January-February 2019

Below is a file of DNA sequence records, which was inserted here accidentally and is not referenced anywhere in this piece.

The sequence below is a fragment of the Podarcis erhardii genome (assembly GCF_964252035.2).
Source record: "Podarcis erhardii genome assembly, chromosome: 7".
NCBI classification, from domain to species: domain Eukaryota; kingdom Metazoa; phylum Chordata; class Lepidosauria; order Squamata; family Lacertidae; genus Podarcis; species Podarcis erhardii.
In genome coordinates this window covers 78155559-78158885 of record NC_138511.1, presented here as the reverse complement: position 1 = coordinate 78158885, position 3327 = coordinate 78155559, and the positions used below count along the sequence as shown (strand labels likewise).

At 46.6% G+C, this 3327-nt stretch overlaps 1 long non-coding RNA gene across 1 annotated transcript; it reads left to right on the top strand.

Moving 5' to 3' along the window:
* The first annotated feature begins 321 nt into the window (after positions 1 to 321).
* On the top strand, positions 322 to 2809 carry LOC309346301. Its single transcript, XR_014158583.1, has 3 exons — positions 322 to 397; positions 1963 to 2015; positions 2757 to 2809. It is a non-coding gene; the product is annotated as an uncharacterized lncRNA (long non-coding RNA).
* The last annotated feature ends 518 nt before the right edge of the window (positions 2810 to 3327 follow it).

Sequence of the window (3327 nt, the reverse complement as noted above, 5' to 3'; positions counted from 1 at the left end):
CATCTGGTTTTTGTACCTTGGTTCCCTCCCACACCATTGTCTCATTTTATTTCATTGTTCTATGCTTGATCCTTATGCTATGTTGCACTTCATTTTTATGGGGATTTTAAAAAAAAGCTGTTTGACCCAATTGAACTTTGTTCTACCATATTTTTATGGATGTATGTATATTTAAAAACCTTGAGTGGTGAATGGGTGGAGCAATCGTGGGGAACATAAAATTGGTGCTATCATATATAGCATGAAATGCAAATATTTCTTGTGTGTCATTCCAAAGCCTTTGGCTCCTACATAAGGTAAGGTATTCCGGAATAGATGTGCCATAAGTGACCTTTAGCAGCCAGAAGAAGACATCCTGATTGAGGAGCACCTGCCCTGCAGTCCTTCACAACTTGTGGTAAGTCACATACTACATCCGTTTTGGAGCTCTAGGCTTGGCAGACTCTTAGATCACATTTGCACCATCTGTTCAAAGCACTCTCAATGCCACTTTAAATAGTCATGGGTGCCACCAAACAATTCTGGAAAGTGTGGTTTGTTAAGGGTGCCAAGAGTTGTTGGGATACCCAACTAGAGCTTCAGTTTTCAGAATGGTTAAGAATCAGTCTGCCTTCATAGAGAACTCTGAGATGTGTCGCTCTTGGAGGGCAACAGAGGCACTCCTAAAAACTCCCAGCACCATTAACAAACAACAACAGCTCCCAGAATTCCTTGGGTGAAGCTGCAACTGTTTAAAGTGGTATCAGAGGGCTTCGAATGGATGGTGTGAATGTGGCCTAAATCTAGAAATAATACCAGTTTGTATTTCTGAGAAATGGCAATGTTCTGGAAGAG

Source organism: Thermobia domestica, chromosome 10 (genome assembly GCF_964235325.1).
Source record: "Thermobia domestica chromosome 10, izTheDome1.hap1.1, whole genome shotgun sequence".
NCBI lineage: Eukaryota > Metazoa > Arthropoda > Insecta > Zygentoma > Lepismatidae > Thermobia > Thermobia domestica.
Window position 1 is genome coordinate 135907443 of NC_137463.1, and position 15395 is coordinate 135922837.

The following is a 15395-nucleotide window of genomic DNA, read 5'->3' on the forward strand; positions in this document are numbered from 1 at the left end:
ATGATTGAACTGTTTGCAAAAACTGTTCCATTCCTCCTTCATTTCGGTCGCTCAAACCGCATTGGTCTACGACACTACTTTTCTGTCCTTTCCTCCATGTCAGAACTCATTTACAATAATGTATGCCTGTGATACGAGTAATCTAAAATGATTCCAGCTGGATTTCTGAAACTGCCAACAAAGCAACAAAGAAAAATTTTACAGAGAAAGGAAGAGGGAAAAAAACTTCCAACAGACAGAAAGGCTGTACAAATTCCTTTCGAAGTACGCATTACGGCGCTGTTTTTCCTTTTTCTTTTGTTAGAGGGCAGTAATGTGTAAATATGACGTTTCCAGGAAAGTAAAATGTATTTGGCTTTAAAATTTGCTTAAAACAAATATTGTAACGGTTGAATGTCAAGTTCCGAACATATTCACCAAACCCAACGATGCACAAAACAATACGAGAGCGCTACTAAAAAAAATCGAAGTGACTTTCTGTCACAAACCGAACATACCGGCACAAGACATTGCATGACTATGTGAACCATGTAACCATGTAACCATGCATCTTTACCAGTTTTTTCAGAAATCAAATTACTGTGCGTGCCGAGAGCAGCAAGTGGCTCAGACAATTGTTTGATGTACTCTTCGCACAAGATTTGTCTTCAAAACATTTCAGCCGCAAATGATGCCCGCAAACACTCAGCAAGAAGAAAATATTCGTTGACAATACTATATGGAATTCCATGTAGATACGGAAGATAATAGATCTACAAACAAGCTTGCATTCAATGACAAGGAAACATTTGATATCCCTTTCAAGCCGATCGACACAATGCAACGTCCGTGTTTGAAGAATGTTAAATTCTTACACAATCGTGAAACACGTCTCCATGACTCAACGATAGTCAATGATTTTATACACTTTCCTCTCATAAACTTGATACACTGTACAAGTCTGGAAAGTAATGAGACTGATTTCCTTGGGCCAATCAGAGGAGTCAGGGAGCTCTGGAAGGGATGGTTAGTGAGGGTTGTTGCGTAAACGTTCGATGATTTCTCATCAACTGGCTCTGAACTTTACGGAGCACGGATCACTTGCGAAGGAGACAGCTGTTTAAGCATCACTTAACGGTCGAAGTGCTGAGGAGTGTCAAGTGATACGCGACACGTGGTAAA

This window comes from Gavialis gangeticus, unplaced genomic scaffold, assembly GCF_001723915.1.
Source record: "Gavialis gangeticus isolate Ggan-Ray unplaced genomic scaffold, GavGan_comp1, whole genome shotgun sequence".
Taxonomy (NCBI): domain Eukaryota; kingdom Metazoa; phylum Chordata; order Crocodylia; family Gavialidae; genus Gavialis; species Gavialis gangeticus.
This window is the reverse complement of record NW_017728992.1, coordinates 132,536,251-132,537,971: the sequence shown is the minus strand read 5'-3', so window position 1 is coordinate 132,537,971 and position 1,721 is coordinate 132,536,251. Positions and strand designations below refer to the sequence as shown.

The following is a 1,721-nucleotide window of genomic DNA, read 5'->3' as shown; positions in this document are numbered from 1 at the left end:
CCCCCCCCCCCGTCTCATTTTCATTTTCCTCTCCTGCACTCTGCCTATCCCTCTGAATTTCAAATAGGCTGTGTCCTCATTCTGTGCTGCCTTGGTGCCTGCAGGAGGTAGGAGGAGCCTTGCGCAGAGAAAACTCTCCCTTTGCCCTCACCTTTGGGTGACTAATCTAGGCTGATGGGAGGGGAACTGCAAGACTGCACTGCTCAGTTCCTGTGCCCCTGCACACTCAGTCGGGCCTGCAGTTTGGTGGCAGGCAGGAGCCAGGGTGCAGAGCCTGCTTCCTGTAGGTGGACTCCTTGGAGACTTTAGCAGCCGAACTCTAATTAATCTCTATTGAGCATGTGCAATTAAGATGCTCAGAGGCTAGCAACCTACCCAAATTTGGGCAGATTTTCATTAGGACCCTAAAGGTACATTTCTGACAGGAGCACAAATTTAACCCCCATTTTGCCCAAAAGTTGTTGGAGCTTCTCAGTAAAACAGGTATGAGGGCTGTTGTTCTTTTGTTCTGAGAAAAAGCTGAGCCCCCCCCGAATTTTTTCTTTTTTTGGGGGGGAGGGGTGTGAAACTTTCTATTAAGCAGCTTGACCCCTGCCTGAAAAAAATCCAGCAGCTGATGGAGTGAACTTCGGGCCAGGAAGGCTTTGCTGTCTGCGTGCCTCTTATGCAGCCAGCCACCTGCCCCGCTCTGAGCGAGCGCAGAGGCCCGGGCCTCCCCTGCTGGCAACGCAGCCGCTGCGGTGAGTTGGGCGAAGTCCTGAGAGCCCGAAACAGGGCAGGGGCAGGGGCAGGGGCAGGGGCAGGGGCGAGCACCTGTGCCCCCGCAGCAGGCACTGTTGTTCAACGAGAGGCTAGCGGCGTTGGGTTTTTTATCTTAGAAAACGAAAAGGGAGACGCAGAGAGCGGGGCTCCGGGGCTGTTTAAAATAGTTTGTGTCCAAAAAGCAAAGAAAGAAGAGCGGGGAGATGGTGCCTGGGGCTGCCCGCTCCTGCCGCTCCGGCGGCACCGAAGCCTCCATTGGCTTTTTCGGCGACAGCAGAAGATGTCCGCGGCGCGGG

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28 PalletCentral • January-February 2019 n December 2018, it was revealed via a Freedom of Information Act (FOIA) request that on May 18, 2018, the Occupational Safety & Health Administration (OSHA) issued an internal memorandum to its regional administrators directing the procedures for the use of "Unmanned Aircraft Systems" (UAS) – commonly referred to as "drones" – during its safety and health inspections. The stealth memorandum has now been in effect but very little is known about its practical impact on enforcement activities and results, although they have reportedly been used so far on nearly a dozen worksite inspections. In order to protect yourself from unauthorized searches in violation of the Fourth Amendment to the U.S. Constitution, it is important to know the do's and don'ts for OSHA when attempting to conduct surveillance of your worksite. First of all, it is critical to remember that OSHA does NOT have warrantless search authority. As a practical matter, it may not be wise to demand a warrant whenever OSHA shows up, because it will antagonize them, and also reduce the amount of discount you can receive on citation penalties. But there are certain situations where requiring them to obtain a warrant is justified, such as in a fatality case where you need to get your response team on site (safety officer, counsel, technical experts or manufacturers). OSHA does not need to go to any court to get a warrant – this isn't Law and Order – and they have administrative warrants already issued in bulk back at their office. But the warrant request will slow down the train by anywhere from a half-day to a full-day. You need to decide if the risks and benefits are worth it. Normally, even without a warrant, you can limit the scope of an OSHA inspection depending upon the type: a hazard complaint- based inspection typically only allows OSHA to look at the equipment or area at issue. However, even during a limited scope inspection, if OSHA observes a violation "in plain view," that justifies them expanding the scope of the inspection. So if a drone is used, this makes a larger portion of your worksite available to them. If the inspectors observe something through a fence or from outside your property that is a problem, this can justify opening an inspection event, particularly if the condition presents an "imminent danger." Imminent danger inspections are OSHA's top priority, even surpassing fatality or injury case responses. Normally these plain view inspections have been triggered by OSHA driving by a facility or worksite (often in construction) and seeing workers through a I Look, Up in the Sky. It's a Bird, It's a Plane … It's OSHA! By Adele L. Abrams, Esq., CMSP SAFETY

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